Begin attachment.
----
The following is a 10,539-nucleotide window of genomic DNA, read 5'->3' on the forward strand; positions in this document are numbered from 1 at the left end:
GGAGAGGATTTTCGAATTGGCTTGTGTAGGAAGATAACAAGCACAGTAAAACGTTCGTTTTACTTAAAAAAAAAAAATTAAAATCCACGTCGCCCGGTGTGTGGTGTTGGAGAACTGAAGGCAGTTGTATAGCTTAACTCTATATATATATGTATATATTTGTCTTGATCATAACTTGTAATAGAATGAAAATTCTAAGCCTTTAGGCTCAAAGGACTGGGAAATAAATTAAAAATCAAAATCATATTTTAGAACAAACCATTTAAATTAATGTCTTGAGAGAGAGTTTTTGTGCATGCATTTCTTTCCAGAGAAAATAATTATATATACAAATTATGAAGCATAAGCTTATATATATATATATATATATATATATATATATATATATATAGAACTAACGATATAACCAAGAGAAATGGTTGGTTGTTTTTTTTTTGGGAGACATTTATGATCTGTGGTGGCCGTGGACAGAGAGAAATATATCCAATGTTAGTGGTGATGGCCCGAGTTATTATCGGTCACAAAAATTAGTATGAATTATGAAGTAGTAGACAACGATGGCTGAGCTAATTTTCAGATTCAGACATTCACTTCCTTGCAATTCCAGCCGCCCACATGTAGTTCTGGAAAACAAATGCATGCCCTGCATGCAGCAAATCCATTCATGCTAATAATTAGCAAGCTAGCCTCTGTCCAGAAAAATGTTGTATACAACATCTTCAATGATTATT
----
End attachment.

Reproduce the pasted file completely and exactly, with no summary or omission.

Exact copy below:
The following is a 10,539-nucleotide window of genomic DNA, read 5'->3' on the forward strand; positions in this document are numbered from 1 at the left end:
GGAGAGGATTTTCGAATTGGCTTGTGTAGGAAGATAACAAGCACAGTAAAACGTTCGTTTTACTTAAAAAAAAAAAATTAAAATCCACGTCGCCCGGTGTGTGGTGTTGGAGAACTGAAGGCAGTTGTATAGCTTAACTCTATATATATATGTATATATTTGTCTTGATCATAACTTGTAATAGAATGAAAATTCTAAGCCTTTAGGCTCAAAGGACTGGGAAATAAATTAAAAATCAAAATCATATTTTAGAACAAACCATTTAAATTAATGTCTTGAGAGAGAGTTTTTGTGCATGCATTTCTTTCCAGAGAAAATAATTATATATACAAATTATGAAGCATAAGCTTATATATATATATATATATATATATATATATATATATATATAGAACTAACGATATAACCAAGAGAAATGGTTGGTTGTTTTTTTTTTGGGAGACATTTATGATCTGTGGTGGCCGTGGACAGAGAGAAATATATCCAATGTTAGTGGTGATGGCCCGAGTTATTATCGGTCACAAAAATTAGTATGAATTATGAAGTAGTAGACAACGATGGCTGAGCTAATTTTCAGATTCAGACATTCACTTCCTTGCAATTCCAGCCGCCCACATGTAGTTCTGGAAAACAAATGCATGCCCTGCATGCAGCAAATCCATTCATGCTAATAATTAGCAAGCTAGCCTCTGTCCAGAAAAATGTTGTATACAACATCTTCAATGATTATT